Published by J.T. Geissinger on 6th February 2018
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True love never dies.
Megan and Cassidy were childhood sweethearts who thought they would be together forever. Fate had other plans. Soon after they were married, Cass’s life was tragically cut short. Still grieving her soul mate five years later, Megan moves to the small town of Seaside, Oregon, hoping to rebuild her life.
Her first night there, she meets the town recluse, Theo. Withdrawn, guarded, and mysteriously silent since a terrible accident left him scarred, Theo takes an instant and inexplicable dislike to Megan. But as their paths cross again and again, Megan becomes convinced there’s more to Theo than meets the eye. When she discovers the reason for his silence, his nightmares, and especially his pointed dislike, Megan becomes convinced of something far more astonishing.
Is a second chance at a once-in-a-lifetime love possible, or is a broken heart the cruelest kind of liar?
The allure of reincarnation for some, is that there is a true love that never dies, that lovers can always find themselves lovers again in some other lifetime, reborn in different bodies—that bit I can understand.
‘Midnight Valentine’ however, takes this in a direction that doesn’t sit at all well with me and I’ll say from the start that there isn’t anything wrong with the engaging writing, or the snarky personality of Megan that I love but that I had some serious, personal issues with the entire premise of how the pairing was actually written.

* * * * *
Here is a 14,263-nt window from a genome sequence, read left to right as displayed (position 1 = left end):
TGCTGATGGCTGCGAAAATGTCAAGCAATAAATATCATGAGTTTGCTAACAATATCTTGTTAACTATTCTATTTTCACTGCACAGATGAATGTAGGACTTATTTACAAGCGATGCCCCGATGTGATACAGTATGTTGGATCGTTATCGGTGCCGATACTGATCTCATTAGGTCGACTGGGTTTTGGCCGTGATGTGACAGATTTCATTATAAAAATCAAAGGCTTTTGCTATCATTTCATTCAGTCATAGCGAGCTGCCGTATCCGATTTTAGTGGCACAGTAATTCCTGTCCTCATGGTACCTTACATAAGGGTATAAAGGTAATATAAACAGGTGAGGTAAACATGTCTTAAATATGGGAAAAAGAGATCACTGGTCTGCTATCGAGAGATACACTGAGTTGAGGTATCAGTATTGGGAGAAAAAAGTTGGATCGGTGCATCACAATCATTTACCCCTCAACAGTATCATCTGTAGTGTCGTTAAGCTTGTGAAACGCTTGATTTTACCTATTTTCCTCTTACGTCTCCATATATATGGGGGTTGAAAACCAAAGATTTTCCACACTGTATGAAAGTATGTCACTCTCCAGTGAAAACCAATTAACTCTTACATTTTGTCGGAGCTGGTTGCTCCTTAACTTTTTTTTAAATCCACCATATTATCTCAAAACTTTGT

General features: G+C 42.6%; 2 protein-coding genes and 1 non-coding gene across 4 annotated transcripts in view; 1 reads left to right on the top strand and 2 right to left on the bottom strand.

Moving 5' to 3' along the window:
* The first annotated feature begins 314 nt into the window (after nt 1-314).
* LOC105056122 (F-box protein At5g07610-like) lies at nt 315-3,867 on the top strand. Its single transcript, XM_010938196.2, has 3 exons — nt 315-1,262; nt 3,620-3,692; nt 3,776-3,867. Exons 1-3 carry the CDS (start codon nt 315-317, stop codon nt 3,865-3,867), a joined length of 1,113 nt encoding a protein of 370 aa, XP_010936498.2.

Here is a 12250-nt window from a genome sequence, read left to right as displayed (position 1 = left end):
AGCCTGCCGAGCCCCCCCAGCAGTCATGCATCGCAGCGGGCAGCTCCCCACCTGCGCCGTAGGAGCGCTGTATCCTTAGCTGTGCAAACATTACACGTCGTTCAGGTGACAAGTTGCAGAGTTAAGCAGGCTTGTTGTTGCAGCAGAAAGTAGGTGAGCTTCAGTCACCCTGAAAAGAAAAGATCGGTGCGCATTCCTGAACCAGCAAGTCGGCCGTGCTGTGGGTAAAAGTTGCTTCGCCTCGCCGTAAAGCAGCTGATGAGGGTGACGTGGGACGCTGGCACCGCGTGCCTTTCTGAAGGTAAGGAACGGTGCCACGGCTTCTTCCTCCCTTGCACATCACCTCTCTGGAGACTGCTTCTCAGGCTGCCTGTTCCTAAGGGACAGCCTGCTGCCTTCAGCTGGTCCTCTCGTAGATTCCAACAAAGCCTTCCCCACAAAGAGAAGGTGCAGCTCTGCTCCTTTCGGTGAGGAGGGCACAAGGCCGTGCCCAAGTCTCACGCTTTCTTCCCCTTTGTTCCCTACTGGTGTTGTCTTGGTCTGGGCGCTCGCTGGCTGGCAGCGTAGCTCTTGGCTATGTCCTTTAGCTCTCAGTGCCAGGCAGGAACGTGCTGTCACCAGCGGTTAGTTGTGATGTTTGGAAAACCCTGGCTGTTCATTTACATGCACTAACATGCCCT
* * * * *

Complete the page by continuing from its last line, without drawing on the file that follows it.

But as it became evident that J.T. Geissinger began nudging the reader towards the idea that Megan’s dead husband had been reincarnated in another man’s body (a living, breathing man who’d had another life, another personality before his accident), I found myself disliking this more and more. That Cass’s personality and history could inhabit or rather possess someone else to the point, filled him with the sense of pre-cognition where it drove Theo near insane with anguish (where he actually had to check himself into a mental hospital) made me highly uncomfortable, not only because it felt violently invasive, but that it also inherently refused Megan the opportunity to move on from her loss.
For Geissinger, through a series of creepy coincidences—some of which are too incredible to be true—to call this love spanning the test of time is simply an idea here that I can’t help but wholeheartedly reject. I finished ‘Midnight Valentine’ very, very disturbed, needless to say, wishing almost that I could scrub this particular story from my mind.